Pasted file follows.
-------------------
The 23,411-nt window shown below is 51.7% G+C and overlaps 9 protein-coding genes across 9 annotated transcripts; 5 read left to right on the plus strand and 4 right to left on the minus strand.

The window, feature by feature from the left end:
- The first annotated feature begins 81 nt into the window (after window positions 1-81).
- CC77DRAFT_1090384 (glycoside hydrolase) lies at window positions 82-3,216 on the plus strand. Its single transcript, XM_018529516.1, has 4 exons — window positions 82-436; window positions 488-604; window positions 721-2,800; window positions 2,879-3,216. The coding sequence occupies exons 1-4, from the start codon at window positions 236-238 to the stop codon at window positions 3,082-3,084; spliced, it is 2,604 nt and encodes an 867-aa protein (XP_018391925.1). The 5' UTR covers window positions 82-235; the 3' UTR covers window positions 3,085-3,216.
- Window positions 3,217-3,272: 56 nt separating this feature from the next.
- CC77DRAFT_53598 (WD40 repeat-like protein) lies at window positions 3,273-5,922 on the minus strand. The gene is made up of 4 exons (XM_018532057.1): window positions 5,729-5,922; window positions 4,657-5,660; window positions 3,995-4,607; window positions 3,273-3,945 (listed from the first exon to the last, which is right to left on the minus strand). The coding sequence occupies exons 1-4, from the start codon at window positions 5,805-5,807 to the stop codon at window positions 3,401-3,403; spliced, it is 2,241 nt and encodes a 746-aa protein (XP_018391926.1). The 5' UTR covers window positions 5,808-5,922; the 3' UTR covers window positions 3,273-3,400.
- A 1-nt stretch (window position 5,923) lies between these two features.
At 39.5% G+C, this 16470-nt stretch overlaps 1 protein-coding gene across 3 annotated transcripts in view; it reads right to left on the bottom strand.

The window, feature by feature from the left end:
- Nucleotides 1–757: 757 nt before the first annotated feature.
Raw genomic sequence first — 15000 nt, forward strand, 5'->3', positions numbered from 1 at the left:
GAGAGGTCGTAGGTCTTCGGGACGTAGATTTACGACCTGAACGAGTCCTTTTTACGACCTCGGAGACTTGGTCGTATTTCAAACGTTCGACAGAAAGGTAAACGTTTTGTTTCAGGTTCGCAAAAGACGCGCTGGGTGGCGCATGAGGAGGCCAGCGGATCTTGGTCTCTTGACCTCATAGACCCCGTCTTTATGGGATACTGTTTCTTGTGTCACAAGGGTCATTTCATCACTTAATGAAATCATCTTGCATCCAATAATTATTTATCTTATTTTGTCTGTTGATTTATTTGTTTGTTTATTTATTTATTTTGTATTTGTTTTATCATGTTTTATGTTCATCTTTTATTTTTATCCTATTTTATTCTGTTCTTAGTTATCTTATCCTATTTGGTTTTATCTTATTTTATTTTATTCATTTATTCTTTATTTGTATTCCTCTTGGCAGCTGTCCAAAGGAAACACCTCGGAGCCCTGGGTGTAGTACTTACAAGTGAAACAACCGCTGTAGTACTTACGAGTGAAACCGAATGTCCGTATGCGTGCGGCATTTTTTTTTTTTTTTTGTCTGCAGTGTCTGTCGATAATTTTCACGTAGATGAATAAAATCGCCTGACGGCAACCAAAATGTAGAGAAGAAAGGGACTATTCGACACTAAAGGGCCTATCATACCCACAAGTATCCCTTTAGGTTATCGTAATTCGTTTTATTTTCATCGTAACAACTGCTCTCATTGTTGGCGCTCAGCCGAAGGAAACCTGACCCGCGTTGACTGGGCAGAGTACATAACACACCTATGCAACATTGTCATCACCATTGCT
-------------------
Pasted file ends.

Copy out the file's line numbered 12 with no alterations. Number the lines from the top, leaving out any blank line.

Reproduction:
GAGAGGTCGTAGGTCTTCGGGACGTAGATTTACGACCTGAACGAGTCCTTTTTACGACCTCGGAGACTTGGTCGTATTTCAAACGTTCGACAGAAAGGTAAACGTTTTGTTTCAGGTTCGCAAAAGACGCGCTGGGTGGCGCATGAGGAGGCCAGCGGATCTTGGTCTCTTGACCTCATAGACCCCGTCTTTATGGGATACTGTTTCTTGTGTCACAAGGGTCATTTCATCACTTAATGAAATCATCTTGCATCCAATAATTATTTATCTTATTTTGTCTGTTGATTTATTTGTTTGTTTATTTATTTATTTTGTATTTGTTTTATCATGTTTTATGTTCATCTTTTATTTTTATCCTATTTTATTCTGTTCTTAGTTATCTTATCCTATTTGGTTTTATCTTATTTTATTTTATTCATTTATTCTTTATTTGTATTCCTCTTGGCAGCTGTCCAAAGGAAACACCTCGGAGCCCTGGGTGTAGTACTTACAAGTGAAACAACCGCTGTAGTACTTACGAGTGAAACCGAATGTCCGTATGCGTGCGGCATTTTTTTTTTTTTTTTGTCTGCAGTGTCTGTCGATAATTTTCACGTAGATGAATAAAATCGCCTGACGGCAACCAAAATGTAGAGAAGAAAGGGACTATTCGACACTAAAGGGCCTATCATACCCACAAGTATCCCTTTAGGTTATCGTAATTCGTTTTATTTTCATCGTAACAACTGCTCTCATTGTTGGCGCTCAGCCGAAGGAAACCTGACCCGCGTTGACTGGGCAGAGTACATAACACACCTATGCAACATTGTCATCACCATTGCT